The Goodwin pension questions
Having looked at the relevant part of Royal Bank's accounts, it does not seem to me that the bank was obliged to pay Sir Fred Goodwin a £650,000 pension with immediate effect.
The rules of its pension fund are that it was "allowed" to pay an early enhanced pension to a member who "retires early at the request of the company".
But it was not obliged to do so.
Also, and very relevantly, if the company had dismissed Sir Fred, rather than asking him to retire, then again he wouldn't have been eligible for these generous benefits.
So why did the board of RBS feel it was proper to give a £650,000 pension for life to the chief executive that many blame for the colossal mess at RBS?
And did all board directors know about and approve the arrangement?
It would be odd if they didn't know, because Sir Fred has his own "funded, non-registered" pension arrangement outside of the main pension scheme. And the bank would probably have had to transfer an estimated £8m or so into that personal scheme to lift it to the required amount to finance the £650,000 payments (the total value of Sir Fred's pot, as I disclosed yesterday, is £16m).
Then of course there's the question of what the Government knew about all this.
Stephen Hester, the new chief executive, told me this morning that the Government approved the pension settlement with Sir Fred - which is potentially very embarrassing for the Chancellor and the Prime Minister.
I am told that the Treasury did indeed know last autumn that Sir Fred's pension pot had increased to a breathtaking £16m.
But it seems that ministers and officials believed at the time that Royal Bank had been obliged to make the payment. They claim to be gobsmacked to have since learned that the bank had discretion over whether to pay it.
They also point out that last autumn, when Sir Fred's departure terms were agreed, the state wasn't yet a shareholder in the bank. And they therefore relied on Royal Bank's chairman and non-executives to make sure Sir Fred received the minimum to which he was legally entitled.
Some may say that - if this was how it transpired - the Treasury was perhaps being naïve.
And if it were to turn out that any minister knew that Royal Bank could have said no to Sir Fred's bumper pension, well that would not be great for the image of a government which insists that it detests payments to executives for failure.
UPDATE, 15:09PM: I have learned the following material facts about how Sir Fred's pension payment was agreed.
The initial decision was taken - I am told - over the fraught weekend in October when ministers made clear that they wanted Sir Fred out of the bank.
The deal with Sir Fred was done by the bank's then chairman, Sir Tom Mckillop, in consultation with the senior non-executive director of the time, Bob Scott.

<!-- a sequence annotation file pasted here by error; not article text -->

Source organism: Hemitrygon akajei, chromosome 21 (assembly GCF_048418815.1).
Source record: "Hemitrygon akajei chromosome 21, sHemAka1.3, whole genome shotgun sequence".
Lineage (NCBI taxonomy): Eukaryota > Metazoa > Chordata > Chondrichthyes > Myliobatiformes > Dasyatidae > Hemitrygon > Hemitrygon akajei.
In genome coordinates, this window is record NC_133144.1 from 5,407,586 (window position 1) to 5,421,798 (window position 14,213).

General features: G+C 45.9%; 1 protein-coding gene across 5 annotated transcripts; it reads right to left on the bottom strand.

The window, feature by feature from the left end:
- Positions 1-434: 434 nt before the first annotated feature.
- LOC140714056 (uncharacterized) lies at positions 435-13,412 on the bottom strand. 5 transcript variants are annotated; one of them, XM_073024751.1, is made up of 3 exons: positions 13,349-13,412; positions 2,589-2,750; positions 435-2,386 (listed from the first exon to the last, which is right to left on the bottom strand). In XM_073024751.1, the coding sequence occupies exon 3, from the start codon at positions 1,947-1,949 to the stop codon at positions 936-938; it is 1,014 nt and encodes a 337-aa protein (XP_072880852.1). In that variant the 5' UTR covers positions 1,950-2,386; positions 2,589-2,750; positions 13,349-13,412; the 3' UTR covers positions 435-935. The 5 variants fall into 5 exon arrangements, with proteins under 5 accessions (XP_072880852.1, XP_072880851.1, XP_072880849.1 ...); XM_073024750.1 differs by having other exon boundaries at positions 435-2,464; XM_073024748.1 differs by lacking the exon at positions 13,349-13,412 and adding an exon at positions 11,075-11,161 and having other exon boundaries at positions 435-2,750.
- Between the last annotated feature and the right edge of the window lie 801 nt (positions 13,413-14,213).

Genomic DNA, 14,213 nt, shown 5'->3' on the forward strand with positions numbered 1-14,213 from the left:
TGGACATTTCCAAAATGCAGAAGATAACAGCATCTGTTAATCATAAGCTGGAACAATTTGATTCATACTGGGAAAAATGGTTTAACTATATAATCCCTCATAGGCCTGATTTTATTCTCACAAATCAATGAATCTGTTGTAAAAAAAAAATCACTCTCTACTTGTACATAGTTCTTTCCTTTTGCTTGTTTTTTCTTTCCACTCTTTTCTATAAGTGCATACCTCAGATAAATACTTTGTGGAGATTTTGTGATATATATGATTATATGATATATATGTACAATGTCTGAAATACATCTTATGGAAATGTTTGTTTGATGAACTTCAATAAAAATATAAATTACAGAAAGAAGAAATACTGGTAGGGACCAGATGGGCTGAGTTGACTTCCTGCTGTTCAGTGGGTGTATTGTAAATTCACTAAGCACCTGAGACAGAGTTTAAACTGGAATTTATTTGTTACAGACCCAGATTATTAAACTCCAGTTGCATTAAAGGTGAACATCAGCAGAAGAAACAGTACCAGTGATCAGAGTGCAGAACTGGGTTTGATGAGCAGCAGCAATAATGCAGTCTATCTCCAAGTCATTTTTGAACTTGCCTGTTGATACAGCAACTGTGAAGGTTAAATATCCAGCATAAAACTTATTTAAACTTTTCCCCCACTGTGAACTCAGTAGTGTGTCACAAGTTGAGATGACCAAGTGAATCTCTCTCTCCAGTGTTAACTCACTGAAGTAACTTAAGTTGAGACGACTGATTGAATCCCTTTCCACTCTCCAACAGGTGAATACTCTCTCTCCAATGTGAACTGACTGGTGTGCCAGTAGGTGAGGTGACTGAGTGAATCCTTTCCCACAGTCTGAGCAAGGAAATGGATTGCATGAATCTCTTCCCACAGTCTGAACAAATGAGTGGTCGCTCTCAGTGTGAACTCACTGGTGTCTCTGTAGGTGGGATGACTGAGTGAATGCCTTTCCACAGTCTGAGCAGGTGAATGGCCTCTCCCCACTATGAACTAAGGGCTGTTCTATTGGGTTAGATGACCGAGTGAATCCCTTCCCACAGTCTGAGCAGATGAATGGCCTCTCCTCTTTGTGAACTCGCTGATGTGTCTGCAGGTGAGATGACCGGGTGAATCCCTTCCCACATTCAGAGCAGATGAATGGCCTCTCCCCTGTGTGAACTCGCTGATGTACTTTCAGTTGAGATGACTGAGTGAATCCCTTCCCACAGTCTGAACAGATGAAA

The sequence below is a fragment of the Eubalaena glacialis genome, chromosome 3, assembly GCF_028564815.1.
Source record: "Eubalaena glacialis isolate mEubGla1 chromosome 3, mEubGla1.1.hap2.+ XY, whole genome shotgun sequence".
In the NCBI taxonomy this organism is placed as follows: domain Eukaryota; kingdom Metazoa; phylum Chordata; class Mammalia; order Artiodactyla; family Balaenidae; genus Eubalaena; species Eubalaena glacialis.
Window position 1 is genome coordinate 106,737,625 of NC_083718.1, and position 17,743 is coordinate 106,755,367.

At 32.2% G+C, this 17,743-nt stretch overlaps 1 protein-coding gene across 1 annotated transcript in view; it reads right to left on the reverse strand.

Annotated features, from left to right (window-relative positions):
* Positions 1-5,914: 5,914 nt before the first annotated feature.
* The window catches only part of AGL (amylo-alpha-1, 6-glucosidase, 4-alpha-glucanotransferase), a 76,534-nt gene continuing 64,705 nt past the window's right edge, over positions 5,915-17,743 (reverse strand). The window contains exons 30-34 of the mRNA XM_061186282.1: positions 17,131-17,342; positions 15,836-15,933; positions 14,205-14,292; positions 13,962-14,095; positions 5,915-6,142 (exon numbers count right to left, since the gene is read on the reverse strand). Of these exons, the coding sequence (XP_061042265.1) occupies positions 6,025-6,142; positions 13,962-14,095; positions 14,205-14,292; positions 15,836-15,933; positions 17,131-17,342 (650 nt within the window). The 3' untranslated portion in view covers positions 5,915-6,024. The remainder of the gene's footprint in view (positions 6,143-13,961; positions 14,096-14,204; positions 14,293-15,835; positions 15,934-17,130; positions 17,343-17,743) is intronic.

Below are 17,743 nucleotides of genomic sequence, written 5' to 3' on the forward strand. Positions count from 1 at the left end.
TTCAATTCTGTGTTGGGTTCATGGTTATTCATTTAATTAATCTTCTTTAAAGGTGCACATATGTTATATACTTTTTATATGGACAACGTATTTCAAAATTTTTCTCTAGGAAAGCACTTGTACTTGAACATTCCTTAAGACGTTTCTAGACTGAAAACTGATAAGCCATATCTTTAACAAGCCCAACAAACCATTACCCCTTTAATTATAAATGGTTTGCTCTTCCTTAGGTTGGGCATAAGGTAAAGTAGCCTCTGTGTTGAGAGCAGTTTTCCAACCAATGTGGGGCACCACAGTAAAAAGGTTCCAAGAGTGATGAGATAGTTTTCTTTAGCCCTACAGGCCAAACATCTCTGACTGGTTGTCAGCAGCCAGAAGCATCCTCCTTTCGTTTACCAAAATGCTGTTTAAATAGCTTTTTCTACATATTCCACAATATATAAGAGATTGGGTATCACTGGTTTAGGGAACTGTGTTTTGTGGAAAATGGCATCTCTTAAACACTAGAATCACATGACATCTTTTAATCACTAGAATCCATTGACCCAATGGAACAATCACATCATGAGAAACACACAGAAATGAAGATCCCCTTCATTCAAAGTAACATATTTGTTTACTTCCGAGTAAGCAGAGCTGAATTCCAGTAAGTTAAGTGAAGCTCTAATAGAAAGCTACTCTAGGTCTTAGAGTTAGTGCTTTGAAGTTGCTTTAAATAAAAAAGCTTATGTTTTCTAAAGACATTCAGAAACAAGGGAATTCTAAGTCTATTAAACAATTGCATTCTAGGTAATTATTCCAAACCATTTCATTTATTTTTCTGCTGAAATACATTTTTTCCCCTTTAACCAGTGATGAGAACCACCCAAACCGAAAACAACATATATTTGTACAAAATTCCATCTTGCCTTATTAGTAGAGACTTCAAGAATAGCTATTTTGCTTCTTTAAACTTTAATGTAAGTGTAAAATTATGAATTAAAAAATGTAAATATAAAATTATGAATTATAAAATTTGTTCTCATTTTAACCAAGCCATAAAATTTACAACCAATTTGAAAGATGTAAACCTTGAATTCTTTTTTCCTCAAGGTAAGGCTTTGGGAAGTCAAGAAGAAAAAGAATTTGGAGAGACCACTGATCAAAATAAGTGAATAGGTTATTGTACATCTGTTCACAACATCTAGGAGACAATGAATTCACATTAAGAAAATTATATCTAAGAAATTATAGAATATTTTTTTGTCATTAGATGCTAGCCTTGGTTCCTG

I am told the City minister, Lord Myners, was told about the pensions arrangement.
What's unclear is whether Myners was aware of the cost of the deal or that the bank wasn't obliged to pay the full £650,000 to Sir Fred with immediate effect.
The full board wasn't told about the pension settlement till January.
UPDATE, 16:52PM: Here's yet more on this tale of who agreed to give a £650,000 pension for life to the chief executive blamed by many for the colossal mess at RBS.
The initial decision was taken over the fraught weekend in October when the Treasury was bailing out our banks for the first time.
On the evening of Saturday 11 October, the City minister - Lord Myners - met Royal Bank's then chairman, Sir Tom McKillop, and the senior non-executive director of the time, Bob Scott.
Lord Myners urged that Goodwin be removed from his post - but was told by Sir Tom that the board had already agreed to do so.
The City minister told Sir Tom that it would be inappropriate for Sir Fred to receive a termination bonus or to be able to exercise his share options.
However, in the presence of a senior lawyer, Lord Myners was informed by Sir Tom that Sir Fred would walk away with a pension pot valued at £16m - and that this was a contractual obligation.
Lord Myners felt he couldn't challenge an arrangement that therefore seemed obligatory - though presumably he now wishes that he had done.
The question that now arises is what did Sir Tom mean by "a contractual obligation" - since it is now clear that the board had discretion not to give Sir Fred £650,000 per annum aged just 50.
UPDATE, 17:17PM: I am being faxed a copy of a letter from Goodwin to Myners which claims that Myners agreed the pension should be kept out of the departure negotiations. Sir Fred is not planning to volunteer to return any of his pension pot.
UPDATE, 17:30: In Sir Fred's letter to Lord Myners, Sir Fred says that he made substantial financial sacrifices when leaving Royal Bank. And he insists that Lord Myners told two senior Royal bank directors that further "gestures" would not be required, which was interpreted as meaning that Lord Myners was sanctioning the pension settlement.
Here is the letter [PDF].